The builders' association says the moratorium could push mom-and-pop landlords into foreclosure
The National Association of Home Builders has filed a complaint against the US Centers for Disease Control and Prevention over its eviction moratorium order.
In partnership with Pacific Legal Foundation, the NAHB – along with Skyworks Ltd, Cedarwood Village, and Monarch Investment and Management Group – filed the complaint in the Northern District of Ohio. The complaint challenges the CDC’s authority to issue an eviction moratorium.
The CDC’s order, which took effect Sept. 4, prevents landlords from evicting tenants who are not paying rent through Dec. 31.
“The CDC’s order provided no relief for landlords who must continue to pay bills, maintain the units and pay their employees all while receiving no rent. NAHB does not believe that Congress provided the CDC with authority to issue such a sweeping nationwide order,” the builders’ organization said.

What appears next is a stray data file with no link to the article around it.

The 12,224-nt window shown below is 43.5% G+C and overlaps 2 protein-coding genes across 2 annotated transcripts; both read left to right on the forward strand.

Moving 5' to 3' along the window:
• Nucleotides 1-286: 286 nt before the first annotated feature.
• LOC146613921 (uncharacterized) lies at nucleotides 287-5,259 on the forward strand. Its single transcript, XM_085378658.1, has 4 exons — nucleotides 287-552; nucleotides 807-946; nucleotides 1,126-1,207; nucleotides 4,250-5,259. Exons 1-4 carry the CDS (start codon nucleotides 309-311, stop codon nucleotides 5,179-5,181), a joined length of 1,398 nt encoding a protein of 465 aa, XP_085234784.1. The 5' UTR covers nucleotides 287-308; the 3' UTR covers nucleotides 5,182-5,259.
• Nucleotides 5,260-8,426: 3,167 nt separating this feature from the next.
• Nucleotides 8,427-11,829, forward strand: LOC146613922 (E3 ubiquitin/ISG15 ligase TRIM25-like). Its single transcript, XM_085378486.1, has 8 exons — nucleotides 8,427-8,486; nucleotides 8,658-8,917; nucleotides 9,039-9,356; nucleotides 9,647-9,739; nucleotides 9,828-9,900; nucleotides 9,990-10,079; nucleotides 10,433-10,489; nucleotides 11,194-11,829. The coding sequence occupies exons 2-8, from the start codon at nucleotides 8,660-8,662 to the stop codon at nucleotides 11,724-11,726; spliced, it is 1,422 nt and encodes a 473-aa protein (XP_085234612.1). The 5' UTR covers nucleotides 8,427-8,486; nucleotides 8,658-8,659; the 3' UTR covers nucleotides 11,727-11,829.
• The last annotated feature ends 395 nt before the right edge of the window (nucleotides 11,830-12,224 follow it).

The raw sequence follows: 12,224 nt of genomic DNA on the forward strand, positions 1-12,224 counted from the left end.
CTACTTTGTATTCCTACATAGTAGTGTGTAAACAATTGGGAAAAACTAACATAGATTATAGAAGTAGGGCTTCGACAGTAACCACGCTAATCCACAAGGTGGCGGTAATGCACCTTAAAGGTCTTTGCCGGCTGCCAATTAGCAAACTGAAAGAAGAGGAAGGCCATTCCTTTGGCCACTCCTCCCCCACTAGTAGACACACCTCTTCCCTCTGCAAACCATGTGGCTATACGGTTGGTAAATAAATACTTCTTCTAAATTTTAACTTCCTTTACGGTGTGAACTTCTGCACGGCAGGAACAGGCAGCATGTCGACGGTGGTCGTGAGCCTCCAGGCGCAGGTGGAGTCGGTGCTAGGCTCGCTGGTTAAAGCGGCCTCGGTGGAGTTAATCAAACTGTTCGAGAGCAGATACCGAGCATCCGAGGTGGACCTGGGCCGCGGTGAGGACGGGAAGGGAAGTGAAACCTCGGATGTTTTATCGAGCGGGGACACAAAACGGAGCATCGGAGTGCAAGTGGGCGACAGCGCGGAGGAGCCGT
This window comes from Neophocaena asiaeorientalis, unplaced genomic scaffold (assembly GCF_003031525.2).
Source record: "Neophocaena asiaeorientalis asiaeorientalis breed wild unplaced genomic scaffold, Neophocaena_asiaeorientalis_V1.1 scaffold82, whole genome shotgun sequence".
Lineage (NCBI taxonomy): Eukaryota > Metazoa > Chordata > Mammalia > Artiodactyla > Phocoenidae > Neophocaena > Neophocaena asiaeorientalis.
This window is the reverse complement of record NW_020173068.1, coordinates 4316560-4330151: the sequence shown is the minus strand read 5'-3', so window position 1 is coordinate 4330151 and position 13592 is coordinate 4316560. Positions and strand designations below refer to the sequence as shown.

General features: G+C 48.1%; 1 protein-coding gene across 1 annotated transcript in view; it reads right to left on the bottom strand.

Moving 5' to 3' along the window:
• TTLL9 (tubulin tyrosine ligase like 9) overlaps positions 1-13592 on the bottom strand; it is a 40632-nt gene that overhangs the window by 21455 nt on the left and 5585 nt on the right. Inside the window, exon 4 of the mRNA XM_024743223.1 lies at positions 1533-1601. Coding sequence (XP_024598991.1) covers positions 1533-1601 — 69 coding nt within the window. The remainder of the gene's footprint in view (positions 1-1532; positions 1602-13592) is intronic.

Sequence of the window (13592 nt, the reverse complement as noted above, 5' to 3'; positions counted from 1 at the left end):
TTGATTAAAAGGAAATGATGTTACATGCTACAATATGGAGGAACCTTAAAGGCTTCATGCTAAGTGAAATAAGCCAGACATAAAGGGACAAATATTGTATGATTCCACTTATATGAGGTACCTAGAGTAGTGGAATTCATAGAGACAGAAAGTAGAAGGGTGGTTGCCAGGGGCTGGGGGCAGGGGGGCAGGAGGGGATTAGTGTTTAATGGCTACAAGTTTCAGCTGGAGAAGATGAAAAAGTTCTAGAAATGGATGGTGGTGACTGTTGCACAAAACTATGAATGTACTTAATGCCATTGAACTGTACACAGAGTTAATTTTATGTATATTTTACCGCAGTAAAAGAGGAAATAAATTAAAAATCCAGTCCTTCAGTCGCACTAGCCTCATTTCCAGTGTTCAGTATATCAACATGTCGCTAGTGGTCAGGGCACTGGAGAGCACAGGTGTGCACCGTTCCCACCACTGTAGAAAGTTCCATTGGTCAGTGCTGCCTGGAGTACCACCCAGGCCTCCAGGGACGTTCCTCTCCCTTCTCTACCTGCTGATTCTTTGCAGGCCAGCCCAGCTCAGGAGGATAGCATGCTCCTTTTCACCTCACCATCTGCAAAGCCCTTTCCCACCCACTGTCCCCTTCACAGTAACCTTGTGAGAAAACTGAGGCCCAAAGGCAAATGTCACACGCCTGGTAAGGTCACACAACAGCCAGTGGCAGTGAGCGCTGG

“NAHB is concerned the CDC’s rental eviction moratorium could result in unforeseen negative economic consequences without dedicated funding for rental assistance,” said NAHB Chairman Chuck Fowke. “Absent rental income, these small mom-and-pop property owners must continue to pay their mortgage, property taxes, employees and cleaning/maintenance services. And without sufficient rental income, a number of properties would be pushed into foreclosure.”
The NAHB is hardly the first organization to challenge the CDC’s authority when it comes to eviction moratoriums. In September, the New Civil Liberties Alliance (NCLA) filed a lawsuit on behalf of plaintiffs including the 85,000-member National Apartment Association that challenged the agency’s standing to issue the moratorium. NCLA litigation counsel Caleb Kruckenberg called the moratorium order “an outrageous abuse of agency authority.”